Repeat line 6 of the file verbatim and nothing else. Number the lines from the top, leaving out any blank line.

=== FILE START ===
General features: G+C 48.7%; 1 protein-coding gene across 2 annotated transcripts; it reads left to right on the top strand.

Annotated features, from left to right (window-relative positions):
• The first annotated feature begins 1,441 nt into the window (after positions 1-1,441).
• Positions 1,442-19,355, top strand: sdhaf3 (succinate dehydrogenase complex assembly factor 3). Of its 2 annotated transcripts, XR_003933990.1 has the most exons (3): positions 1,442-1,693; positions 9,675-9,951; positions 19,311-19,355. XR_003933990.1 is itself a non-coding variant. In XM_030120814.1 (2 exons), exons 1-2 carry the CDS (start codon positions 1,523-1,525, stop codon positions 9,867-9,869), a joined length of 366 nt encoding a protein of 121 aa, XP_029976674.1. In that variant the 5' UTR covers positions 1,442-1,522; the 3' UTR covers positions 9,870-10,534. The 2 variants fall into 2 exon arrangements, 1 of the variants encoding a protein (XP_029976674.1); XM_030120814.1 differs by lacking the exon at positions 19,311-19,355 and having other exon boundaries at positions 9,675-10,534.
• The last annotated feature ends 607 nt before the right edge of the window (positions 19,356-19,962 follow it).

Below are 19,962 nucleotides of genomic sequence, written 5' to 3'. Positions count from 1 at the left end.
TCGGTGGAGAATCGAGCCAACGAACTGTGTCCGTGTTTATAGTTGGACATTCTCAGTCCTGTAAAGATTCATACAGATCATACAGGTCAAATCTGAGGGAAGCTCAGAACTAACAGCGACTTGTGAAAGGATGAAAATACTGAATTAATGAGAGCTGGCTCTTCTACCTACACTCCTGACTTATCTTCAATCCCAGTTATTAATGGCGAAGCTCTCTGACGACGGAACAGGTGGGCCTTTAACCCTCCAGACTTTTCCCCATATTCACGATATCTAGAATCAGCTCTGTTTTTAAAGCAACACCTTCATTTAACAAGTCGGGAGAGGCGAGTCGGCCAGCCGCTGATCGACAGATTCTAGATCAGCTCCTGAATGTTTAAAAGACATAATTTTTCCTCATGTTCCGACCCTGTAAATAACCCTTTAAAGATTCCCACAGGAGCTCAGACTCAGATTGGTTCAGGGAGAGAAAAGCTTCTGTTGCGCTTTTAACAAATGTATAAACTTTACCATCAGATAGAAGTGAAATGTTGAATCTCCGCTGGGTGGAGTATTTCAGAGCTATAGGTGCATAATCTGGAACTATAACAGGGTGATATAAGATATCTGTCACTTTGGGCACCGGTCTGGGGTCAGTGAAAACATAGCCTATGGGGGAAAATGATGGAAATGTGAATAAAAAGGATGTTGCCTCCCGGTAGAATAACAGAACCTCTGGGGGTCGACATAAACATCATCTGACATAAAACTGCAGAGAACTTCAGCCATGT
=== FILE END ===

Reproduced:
Below are 19,962 nucleotides of genomic sequence, written 5' to 3'. Positions count from 1 at the left end.